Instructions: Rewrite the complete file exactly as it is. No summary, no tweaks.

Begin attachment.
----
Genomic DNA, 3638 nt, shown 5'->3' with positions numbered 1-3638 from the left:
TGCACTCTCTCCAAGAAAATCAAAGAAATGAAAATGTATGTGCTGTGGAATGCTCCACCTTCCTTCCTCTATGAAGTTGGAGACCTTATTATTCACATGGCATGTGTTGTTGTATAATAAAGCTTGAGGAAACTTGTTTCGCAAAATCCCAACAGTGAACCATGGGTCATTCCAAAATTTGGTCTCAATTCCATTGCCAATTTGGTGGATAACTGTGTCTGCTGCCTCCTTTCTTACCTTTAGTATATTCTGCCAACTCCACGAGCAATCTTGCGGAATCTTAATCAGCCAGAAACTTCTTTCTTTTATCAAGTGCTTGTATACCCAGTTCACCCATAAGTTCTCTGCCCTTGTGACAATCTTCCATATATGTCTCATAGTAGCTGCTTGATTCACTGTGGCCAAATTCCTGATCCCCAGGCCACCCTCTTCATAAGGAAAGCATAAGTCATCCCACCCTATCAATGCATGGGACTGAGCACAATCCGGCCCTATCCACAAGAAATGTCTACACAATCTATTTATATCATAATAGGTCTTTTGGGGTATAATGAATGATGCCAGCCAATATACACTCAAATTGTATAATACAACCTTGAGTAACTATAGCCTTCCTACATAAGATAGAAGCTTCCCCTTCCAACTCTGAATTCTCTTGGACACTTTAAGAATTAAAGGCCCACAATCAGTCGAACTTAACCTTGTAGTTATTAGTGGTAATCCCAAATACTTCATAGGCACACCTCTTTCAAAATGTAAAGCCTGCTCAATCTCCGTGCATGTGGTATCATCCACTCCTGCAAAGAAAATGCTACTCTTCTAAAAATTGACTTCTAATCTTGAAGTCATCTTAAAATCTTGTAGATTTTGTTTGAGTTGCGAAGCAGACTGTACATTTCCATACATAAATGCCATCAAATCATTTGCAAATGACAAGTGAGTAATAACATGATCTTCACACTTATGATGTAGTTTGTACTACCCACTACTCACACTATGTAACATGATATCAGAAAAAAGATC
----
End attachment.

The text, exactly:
Genomic DNA, 3638 nt, shown 5'->3' with positions numbered 1-3638 from the left:
TGCACTCTCTCCAAGAAAATCAAAGAAATGAAAATGTATGTGCTGTGGAATGCTCCACCTTCCTTCCTCTATGAAGTTGGAGACCTTATTATTCACATGGCATGTGTTGTTGTATAATAAAGCTTGAGGAAACTTGTTTCGCAAAATCCCAACAGTGAACCATGGGTCATTCCAAAATTTGGTCTCAATTCCATTGCCAATTTGGTGGATAACTGTGTCTGCTGCCTCCTTTCTTACCTTTAGTATATTCTGCCAACTCCACGAGCAATCTTGCGGAATCTTAATCAGCCAGAAACTTCTTTCTTTTATCAAGTGCTTGTATACCCAGTTCACCCATAAGTTCTCTGCCCTTGTGACAATCTTCCATATATGTCTCATAGTAGCTGCTTGATTCACTGTGGCCAAATTCCTGATCCCCAGGCCACCCTCTTCATAAGGAAAGCATAAGTCATCCCACCCTATCAATGCATGGGACTGAGCACAATCCGGCCCTATCCACAAGAAATGTCTACACAATCTATTTATATCATAATAGGTCTTTTGGGGTATAATGAATGATGCCAGCCAATATACACTCAAATTGTATAATACAACCTTGAGTAACTATAGCCTTCCTACATAAGATAGAAGCTTCCCCTTCCAACTCTGAATTCTCTTGGACACTTTAAGAATTAAAGGCCCACAATCAGTCGAACTTAACCTTGTAGTTATTAGTGGTAATCCCAAATACTTCATAGGCACACCTCTTTCAAAATGTAAAGCCTGCTCAATCTCCGTGCATGTGGTATCATCCACTCCTGCAAAGAAAATGCTACTCTTCTAAAAATTGACTTCTAATCTTGAAGTCATCTTAAAATCTTGTAGATTTTGTTTGAGTTGCGAAGCAGACTGTACATTTCCATACATAAATGCCATCAAATCATTTGCAAATGACAAGTGAGTAATAACATGATCTTCACACTTATGATGTAGTTTGTACTACCCACTACTCACACTATGTAACATGATATCAGAAAAAAGATC